Physical Examination Overview
The initial evaluation of a cardiac patient consists of performing a physical examination and obtaining a medical history. During physical examination, the physician looks for an underlying cause for symptoms that have presented (chest pain, shortness of breath) and assesses heart function. A stethoscope is used to detect abnormal heart sounds (murmurs) that may indicate a leaky or narrowed (stenotic) valve, and to detect fluid accumulation in the lungs. The physician will feel the thyroid gland in the neck to see if it is enlarged or nodular and will listen over the neck, abdomen, and groin area for sounds created by turbulent blood flow through diseased or blocked arteries.
The physician also looks for enlarged (distended) veins in the neck and for swelling (edema) in the legs (particularly the ankles and feet) and/or the abdomen; checks the blood pressure in both arms (rare conditions produce different blood pressures in each arm); and may also look at the back of the eyes with an ophthalmoscope, to examine the small blood vessels there for signs of damage (e.g., from chronic high blood pressure).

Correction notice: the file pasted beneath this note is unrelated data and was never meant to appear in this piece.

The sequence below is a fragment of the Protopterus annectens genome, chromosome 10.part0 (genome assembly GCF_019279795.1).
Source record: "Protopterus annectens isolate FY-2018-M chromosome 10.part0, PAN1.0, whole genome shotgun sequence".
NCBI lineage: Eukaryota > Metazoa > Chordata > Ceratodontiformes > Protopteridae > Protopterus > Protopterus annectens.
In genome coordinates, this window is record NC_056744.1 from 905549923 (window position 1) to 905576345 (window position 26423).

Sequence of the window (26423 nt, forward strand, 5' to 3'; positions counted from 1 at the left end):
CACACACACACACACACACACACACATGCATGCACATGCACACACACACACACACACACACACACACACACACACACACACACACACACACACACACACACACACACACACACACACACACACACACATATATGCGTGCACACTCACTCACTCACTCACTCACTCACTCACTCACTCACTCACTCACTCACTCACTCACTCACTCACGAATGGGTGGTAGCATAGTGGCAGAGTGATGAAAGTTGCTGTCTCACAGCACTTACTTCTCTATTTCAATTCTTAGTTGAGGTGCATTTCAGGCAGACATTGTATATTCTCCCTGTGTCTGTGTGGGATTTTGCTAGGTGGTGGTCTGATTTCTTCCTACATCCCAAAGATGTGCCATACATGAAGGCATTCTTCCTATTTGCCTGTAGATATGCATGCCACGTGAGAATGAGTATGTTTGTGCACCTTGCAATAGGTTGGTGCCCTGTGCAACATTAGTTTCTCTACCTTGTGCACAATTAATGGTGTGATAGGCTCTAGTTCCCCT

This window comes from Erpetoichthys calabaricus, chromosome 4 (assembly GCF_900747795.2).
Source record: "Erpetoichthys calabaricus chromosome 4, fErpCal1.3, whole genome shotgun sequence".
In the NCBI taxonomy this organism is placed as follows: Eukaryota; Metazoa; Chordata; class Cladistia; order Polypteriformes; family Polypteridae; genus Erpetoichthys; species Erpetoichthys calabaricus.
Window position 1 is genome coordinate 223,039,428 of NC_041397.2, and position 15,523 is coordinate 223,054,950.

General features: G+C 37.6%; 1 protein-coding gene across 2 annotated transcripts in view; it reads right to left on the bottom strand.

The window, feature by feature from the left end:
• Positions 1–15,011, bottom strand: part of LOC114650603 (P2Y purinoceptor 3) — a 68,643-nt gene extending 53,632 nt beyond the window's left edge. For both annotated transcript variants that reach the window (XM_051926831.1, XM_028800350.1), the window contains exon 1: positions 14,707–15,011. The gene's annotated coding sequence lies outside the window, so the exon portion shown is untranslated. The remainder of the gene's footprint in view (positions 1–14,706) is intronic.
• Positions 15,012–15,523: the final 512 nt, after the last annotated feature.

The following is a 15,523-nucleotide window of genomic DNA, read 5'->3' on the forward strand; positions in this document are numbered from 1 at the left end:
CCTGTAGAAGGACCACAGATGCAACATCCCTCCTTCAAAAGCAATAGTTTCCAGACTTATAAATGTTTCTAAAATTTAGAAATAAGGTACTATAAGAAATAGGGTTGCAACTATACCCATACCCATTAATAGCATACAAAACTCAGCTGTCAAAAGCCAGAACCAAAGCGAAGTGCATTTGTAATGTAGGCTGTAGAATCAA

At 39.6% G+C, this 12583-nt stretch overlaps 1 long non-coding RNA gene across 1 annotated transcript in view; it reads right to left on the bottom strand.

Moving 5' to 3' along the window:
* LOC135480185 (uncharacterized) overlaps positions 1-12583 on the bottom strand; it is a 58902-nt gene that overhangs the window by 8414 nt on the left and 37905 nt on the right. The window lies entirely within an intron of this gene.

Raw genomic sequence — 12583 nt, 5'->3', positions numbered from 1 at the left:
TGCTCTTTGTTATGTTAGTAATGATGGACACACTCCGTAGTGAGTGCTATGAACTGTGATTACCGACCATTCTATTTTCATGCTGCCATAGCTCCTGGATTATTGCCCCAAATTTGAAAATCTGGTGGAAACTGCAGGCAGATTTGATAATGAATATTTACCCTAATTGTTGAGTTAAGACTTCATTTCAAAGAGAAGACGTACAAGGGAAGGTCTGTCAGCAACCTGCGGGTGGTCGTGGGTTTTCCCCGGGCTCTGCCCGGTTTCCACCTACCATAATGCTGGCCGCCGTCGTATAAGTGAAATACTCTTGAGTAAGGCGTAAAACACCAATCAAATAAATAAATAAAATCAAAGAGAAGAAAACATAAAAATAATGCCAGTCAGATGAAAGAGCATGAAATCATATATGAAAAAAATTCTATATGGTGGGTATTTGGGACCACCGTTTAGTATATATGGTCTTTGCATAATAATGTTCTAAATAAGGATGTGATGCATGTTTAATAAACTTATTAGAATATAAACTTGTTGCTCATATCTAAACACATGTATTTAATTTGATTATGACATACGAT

Obtaining a medical history requires the doctor or nurse to ask the patient for information. The doctor usually asks if there is a history of heart problems (such as heart attack) or chest pains (which might suggest coronary artery disease); if the patient has suddenly developed a sensation of shortness of breath and chest pains (which can suggest that a blood clot has broken off from a blood vessel in the legs and traveled to the lungs); if the patient is losing weight or feels hot all the time (symptoms of an overactive thyroid gland); and if the patient regularly consume alcohol.
When performing an evaluation, it's important for a physician to also know what medications are being taken (prescription drugs and over-the-counter medicines); if the patient has experienced symptoms such as sweating, palpitations, headaches, or dizziness; and if there are other medical conditions.
Laboratory tests can help the physician identify underlying ischemic heart disease and conditions that may contribute to its development. For example, urinalysis, an analysis of a urine sample, may indicate diabetes mellitus or renal disease, both of which are associated with atherosclerosis.
Blood tests may show elevated lipid (fats) levels that indicate atherosclerosis and an elevated CPK (creatine phosphokinase) level. CPK is an enzyme released into the blood when heart tissue dies. Testing CPK blood levels in the emergency room and during the next 6 to 24 hours can determine with some certainty whether heart attack has occurred.